Gauging System Usage
When the two systems at the DOU were put into production, it was difficult to tell how much they were being used. Every work group was different; some had many preventative maintenance tasks while others responded to corrective problems. Some would work on the same task for several days while others completed several task in one day.
“With several hundred people using both systems, it was important to be able to monitor system usage to determine how well it was being used by the field workers once they were trained,” Yee said.
The DOU found that the most effective way to monitor system usage was through customized reports (see Fig. 3). These reports were created within each CMMS and were generated weekly and distributed to the managers and supervisors so that they could see how each group was doing. Useful reports can determine:
- the number of preventative and corrective work orders that are created and closed each month by each work group.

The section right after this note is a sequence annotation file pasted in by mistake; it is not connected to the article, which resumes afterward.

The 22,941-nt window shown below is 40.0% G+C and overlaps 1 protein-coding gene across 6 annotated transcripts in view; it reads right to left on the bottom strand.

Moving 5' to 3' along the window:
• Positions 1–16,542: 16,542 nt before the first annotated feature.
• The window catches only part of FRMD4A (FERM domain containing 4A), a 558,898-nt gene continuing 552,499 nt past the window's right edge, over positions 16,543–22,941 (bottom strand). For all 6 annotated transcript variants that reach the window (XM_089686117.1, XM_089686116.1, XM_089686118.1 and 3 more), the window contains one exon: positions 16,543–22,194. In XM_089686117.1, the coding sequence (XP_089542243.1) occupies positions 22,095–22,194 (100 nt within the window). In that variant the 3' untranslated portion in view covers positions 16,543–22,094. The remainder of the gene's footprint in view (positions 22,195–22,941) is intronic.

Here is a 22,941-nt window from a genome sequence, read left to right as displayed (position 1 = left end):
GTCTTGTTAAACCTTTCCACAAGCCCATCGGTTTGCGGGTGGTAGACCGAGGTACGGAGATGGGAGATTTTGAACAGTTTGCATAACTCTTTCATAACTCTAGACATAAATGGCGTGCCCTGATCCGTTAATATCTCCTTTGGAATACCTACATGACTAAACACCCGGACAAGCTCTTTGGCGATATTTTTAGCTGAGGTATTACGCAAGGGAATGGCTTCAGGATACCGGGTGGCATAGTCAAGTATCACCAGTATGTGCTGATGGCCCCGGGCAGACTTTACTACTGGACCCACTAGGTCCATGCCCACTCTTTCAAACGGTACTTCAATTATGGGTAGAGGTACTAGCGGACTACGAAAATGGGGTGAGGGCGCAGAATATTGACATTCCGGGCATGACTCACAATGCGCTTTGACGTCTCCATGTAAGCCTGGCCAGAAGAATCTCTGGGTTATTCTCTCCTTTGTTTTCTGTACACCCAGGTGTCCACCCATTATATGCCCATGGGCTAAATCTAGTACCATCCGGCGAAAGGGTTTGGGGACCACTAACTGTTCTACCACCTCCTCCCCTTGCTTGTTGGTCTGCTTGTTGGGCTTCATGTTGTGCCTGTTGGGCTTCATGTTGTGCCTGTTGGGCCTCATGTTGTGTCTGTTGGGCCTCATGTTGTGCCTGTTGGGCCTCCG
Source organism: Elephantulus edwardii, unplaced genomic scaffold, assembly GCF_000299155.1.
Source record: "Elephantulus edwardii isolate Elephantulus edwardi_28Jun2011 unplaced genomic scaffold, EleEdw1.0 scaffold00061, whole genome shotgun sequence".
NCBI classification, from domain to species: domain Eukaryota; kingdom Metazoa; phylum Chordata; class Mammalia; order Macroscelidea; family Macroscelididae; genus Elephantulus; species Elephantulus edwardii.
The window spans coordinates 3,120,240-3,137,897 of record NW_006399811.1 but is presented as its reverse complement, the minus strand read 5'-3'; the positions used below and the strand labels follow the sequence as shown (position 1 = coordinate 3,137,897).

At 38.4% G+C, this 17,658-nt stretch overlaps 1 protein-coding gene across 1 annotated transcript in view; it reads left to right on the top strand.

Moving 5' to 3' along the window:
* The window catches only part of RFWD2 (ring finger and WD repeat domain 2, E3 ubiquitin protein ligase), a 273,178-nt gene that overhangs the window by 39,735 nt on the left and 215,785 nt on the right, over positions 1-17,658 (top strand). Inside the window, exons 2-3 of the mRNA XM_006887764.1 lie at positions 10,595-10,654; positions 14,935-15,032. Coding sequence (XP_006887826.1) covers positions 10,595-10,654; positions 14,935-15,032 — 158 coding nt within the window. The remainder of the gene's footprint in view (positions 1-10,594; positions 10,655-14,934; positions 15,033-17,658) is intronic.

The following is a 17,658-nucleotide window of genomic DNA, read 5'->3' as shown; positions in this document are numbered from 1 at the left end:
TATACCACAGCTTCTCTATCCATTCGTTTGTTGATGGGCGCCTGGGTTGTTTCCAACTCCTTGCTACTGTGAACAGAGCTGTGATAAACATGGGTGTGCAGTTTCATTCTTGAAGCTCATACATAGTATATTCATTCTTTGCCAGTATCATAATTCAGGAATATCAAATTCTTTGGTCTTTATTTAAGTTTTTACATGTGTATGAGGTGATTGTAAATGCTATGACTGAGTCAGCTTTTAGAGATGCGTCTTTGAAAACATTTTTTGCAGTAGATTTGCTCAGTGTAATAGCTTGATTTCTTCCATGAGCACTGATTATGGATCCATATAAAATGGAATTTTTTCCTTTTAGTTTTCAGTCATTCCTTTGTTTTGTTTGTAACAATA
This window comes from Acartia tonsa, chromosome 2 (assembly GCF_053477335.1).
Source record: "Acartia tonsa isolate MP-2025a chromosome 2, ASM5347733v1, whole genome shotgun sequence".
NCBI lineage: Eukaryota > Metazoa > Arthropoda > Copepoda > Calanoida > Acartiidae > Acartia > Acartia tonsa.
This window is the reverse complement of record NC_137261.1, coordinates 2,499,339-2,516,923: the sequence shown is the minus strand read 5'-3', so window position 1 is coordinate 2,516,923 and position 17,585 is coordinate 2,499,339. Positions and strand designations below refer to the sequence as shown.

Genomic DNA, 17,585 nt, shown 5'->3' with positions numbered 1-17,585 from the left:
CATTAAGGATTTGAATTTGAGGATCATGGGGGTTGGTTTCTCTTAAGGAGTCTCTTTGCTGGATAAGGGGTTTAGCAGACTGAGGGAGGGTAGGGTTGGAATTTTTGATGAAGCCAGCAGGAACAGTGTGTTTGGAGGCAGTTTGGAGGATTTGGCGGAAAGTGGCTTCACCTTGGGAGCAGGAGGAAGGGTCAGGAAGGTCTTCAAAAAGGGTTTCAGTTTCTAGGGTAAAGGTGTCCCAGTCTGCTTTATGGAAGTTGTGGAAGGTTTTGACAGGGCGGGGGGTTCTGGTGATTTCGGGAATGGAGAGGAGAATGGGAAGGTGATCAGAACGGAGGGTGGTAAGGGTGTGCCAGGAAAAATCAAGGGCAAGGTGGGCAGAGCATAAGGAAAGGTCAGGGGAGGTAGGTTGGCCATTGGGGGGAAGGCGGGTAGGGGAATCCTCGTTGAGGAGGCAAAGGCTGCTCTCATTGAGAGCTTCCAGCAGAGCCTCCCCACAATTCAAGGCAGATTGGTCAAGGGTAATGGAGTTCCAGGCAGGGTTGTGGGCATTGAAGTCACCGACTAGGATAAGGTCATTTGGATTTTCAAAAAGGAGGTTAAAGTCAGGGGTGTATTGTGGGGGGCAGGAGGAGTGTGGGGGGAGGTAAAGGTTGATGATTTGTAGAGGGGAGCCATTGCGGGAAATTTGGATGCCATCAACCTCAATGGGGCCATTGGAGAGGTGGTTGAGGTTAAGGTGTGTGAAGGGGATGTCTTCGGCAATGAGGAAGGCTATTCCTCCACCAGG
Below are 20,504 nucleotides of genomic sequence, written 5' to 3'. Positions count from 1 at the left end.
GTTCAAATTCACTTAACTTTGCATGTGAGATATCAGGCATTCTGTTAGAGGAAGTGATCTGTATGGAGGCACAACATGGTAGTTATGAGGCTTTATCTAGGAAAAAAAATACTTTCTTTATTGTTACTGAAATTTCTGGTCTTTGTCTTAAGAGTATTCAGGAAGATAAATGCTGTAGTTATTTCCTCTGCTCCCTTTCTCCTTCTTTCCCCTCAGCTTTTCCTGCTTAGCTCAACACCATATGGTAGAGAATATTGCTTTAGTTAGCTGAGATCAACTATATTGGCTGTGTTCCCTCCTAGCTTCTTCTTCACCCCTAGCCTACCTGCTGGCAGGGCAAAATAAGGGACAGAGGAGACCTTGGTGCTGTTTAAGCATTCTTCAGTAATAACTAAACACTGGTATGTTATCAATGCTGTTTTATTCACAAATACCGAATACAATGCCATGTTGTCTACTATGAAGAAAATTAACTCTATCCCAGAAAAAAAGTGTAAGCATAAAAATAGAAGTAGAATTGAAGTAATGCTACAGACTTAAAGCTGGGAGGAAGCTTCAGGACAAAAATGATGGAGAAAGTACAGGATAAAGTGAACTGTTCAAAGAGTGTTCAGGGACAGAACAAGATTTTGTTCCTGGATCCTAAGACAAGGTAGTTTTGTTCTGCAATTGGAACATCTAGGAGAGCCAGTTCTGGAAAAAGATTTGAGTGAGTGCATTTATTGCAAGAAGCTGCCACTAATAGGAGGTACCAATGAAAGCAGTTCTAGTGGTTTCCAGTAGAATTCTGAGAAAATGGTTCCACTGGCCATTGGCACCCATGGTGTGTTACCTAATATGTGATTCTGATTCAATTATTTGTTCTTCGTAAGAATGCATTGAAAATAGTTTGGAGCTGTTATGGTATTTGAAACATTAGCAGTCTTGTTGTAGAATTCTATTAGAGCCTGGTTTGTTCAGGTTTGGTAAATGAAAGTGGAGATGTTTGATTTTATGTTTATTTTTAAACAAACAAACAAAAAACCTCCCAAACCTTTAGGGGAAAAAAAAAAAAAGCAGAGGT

- the number of hours logged on work orders per week by each person. (Plant Services estimated that the average field worker should log about 120 hrs/month if they are primarily working on maintenance tasks.)
- the last login date of each person using the system.
- the number of new work orders assigned to each field worker in the past 30 days.
Management review of these indicators provides rapid identification of areas where additional training or attention is needed, and provides an indication of system usage.
Although the five challenges described here were not the only ones encountered during the startup of these systems, they were critical to the success and acceptance of the new systems by field staff and supervisors at the DOU. The most effective solutions combined both technical and organizational elements that made them more easily accepted by the city workers. This problem-solving approach has the city well positioned for sustaining these new systems and realizing their benefits well into the future.
About the Authors:
- Allan Scott is a senior consultant and regional IT director in the Business Consulting Practice at Brown and Caldwell. He has 18 years of experience in applying information technology solutions for environmental and engineering consulting.
- Kent Thompson is a system architect in the Business Consulting Practice at Brown and Caldwell and has been involved in professional software development since 1996.
- Mike Yee is the DOU Plant Services Division Manager at the city of Sacramento.
- Mike Malone is the manager of the Field Service Division at the DOU.